CRISPR is now being used on humans in the U.S.

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The gene editing trial has two patients so far.

CRISPR therapies are entering the mainstream.

The first U.S. trial of CRISPR in humans has begun, NPR reported Tuesday. Two patients are currently being treated as part of a University of Pennsylvania study. Per NPR, both have difficult-to-treat forms of cancer and both have relapsed after regular treatments. As part of the trial, researchers are taking immune cells from the patients’ own bodies and editing them with CRISPR before putting them back in. The hope is that these edited cells will be better at identifying and attacking the cancer than their unaltered counterparts. According to the U.S. government clinical trial registry, the researchers are hoping to enroll 18 people in their study. But it’s not certain yet whether they’ll be approved for that many subjects, reports Jon Fingas for Engadget.

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Designer babies on horizon as ethics council gives green light to genetically edited embryos

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Designer babies are on the horizon after an influential group of scientists concluded that it could be ‘morally permissible’ to genetically engineer human embryos.

In a new report which opens the door to a change in the law, the Nuffield Council on Bioethics, said that DNA editing could become an option for parents wanting to ‘influence the genetic characteristics of their child.’

Although it would be largely used to cure devastating genetic illnesses, or predispositions to cancers and dementia, the experts said they were not ruling out cosmetic uses such as making tweaks to increase height or changing eye or hair colour, if it would make a child more successful.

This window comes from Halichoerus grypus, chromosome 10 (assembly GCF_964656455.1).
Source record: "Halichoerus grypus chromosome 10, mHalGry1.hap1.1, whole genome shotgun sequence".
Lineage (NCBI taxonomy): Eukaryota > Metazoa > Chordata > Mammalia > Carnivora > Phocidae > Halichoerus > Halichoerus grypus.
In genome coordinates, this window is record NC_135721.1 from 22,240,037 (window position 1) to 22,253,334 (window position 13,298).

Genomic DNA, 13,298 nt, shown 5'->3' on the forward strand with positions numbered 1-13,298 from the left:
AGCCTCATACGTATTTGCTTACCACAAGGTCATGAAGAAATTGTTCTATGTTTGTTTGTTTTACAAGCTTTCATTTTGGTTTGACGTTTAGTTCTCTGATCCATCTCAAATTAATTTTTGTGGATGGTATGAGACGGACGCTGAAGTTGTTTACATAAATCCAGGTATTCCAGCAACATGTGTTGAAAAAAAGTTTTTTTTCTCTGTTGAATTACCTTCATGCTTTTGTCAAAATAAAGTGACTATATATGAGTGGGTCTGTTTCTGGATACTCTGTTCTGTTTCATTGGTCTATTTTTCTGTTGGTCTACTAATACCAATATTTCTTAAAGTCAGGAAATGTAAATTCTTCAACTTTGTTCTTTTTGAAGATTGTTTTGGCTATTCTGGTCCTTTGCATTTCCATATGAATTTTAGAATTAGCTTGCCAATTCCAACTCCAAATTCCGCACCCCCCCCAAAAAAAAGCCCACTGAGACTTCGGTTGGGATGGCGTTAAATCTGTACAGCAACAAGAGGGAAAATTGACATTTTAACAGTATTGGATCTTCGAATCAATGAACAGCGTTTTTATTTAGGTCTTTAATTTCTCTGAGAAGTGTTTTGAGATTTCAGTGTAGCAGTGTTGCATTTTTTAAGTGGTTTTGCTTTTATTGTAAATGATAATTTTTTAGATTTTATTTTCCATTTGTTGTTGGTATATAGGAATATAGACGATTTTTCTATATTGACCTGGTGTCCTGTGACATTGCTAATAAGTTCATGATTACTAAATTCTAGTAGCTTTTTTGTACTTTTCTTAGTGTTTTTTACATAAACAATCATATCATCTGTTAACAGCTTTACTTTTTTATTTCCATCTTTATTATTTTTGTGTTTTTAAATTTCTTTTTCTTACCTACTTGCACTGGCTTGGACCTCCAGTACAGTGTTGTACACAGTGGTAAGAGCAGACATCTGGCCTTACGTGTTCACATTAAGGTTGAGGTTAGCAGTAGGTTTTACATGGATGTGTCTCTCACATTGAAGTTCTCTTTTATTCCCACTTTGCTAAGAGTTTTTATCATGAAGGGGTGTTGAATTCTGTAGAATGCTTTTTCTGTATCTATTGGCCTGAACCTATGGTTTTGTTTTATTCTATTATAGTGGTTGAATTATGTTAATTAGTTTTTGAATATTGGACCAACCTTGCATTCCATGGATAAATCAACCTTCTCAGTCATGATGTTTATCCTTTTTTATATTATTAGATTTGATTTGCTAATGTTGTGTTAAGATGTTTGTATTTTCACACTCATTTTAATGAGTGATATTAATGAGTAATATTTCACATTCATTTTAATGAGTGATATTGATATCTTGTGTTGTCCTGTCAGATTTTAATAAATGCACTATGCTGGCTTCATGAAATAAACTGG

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Genetically engineered bacteria—spread by mosquito sex—could spell the end of malaria

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The mosquito is a delicate insect, with spindly legs and a graceful proboscis. The parasitic, single-celled organisms that spread malaria are even smaller and more fragile, and scientists are trying their hardest to remove them from the planet. More than 400,000 lives every year are at stake—that’s more people than die of international terrorist attacks, lightening strikes and shark attacks combined.

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Mosquito wars – introducing one million non-biting sterile male mosquitoes weekly into the wild

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Last October, we announced the Debug Project, an initiative at Verily to reduce the devastating global health impact that disease-carrying mosquitoes inflict on people around the world. Today, I’m happy to announce the launch of Debug Fresno, our first field study in the U.S. to test a potential mosquito control method using sterile insect technique in collaboration with MosquitoMate and Fresno County’s Consolidated Mosquito Abatement District (CMAD).

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Evolving Viruses To Death

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Even Viruses Can’t Escape Evolution

Evolution, by the very meaning of the word, is generally thought to be a process that slowly unfolds over time, without outside interference.

But now scientists from Rice University are trying to force certain viruses to evolve erratically, in an attempt to kill them. The technique is called “lethal mutagenesis,” and while it may sound vicious, it could be a last resort of self-defense against contagious viruses that attack humans.

Reconstruction of a rotavirus particle. Credit: Graham Colm.Reconstruction of a rotavirus particle. Credit: Graham Colm.Rice bioengineer Michael Deem explains that genetically engineering a virus to mutate in a specific way could change entire sets of the organism’s genes. In their recent study, the Rice scientists develop a formula that can be used to predict exactly how certain mutations alter evolution.

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